TTA is an open source product that becomes the source of information to give you real-time and visual insights into the health of the product portfolio using the Test Automation results, in form of Trends, Comparative Analysis, Failure Analysis and Functional Performance Benchmarking. This allows teams to take decisions on the product deployment to the next level using actual data points, instead of 'gut-feel' based decisions.

  • Liked Sridharan Vembu

    Sridharan Vembu - Over-selling the "Enterprise Agile Frameworks and Certifications"

    Sridharan Vembu
    Sridharan Vembu
    Head Engineering
    schedule 4 years ago
    Sold Out!
    45 Mins
    Agile is only for smaller projects and/or startup organisations - Not Anymore. Taking my own and my organisation's experience, Agile is a proven methodology that is well suited for delivering complex, distributed, multi-year enterprise programs, for many years now.
    While this is really a great thing for agile enthusiasts and practitioners, it’s a bit of worrying sign for me the increased recognition and popularity the ‘Agile Certifications’ and ‘Agile Frameworks’ are receiving among individuals and organisations who would like to adopt Agile to stay relevant in current world.
    I would like to share my views on the adoption of these frameworks and certifications, why I feel they are not-so-agile and how am I and my organisation are solving similar problems without the need for any of these frameworks and certifications.
    I am planning to walk through the complete life cycle of the most recent program that I’m part of (from Inception to Initiation to on-going Execution to Post-Production Support) and bring out the relevant agile principles that we adopted, context based customizations we did and the best practices that we have come up with.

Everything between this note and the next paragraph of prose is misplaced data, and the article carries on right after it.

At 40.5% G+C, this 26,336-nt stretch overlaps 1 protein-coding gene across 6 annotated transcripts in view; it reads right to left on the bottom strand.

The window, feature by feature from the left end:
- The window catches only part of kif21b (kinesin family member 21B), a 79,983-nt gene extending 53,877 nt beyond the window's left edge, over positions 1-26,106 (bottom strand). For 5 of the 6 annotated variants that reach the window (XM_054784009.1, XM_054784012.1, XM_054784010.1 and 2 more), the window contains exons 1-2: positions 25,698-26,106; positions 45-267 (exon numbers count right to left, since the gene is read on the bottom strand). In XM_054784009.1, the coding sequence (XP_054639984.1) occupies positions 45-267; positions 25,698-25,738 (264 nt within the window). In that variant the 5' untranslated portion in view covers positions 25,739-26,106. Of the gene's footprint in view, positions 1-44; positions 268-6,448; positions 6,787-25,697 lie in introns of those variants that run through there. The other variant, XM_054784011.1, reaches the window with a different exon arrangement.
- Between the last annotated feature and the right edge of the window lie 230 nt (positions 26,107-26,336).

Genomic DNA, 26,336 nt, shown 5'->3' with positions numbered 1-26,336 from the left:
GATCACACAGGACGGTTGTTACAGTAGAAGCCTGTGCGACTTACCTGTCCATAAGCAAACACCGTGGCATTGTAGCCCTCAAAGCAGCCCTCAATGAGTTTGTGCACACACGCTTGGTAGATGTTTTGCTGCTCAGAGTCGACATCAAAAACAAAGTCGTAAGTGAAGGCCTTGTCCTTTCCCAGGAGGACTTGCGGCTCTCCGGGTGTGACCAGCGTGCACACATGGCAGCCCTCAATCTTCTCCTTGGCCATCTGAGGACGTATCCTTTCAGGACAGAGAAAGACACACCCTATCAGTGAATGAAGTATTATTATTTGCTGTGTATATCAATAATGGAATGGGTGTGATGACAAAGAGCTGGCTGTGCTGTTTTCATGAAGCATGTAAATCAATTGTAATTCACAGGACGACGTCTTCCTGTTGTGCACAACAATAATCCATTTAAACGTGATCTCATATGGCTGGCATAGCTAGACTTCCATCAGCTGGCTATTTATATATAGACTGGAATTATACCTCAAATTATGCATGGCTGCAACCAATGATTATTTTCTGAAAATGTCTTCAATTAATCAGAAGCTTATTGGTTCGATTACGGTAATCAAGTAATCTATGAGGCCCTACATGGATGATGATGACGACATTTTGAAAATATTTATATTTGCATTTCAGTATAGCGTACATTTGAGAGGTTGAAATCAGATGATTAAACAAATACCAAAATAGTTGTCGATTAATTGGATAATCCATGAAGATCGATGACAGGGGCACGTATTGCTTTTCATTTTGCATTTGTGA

• For instance, one should know the clear difference between hygienic practices vs context based practices - the first ones are not to be compromised at any cost, whereas the latter ones are to be applied based on the need, not because some framework prescribes it.
    The typical life cycle stages that we follow in any program / project delivery is normally: Discovery - Inception - Initiation - Execution - Transition, whereas the actual set of practices within any of these stages and how they are being implemented could be very different from project to project, team to team. 
    • For example, in the Execution Phase, doing pair programming and following TDD are hygienic practices for us. Having said that, it’s perfectly okay for a pair to split and work on a specific task on a case-to-case basis (we call this Pragmatic Programming) and the pair decides when and how long they would split and when to re-join.
    To give an idea on the complexity, enterprise and distributed nature of the program, some key data points:
    • Started almost 3 years ago, on-going
    • 10 quarterly planning workshops done so far
    • 10+ teams, 7 timezones
    • peak program size: 250+
    • peak team size from my org.: 50+
    • total no of systems: 10+
    • geographical spread: plan: 100 countries, 132 locales launched so far: 53 countries, 56 locales
    • 140 page-views / sec
    • Av. response time: 1.3s
    • Handling 100+K products in the catalog, 15+ K pages , 300+ K responsive images
    • Blue-Green production deployment (zero downtime over 1.5 years)
    • 3 weeks cycle of production releases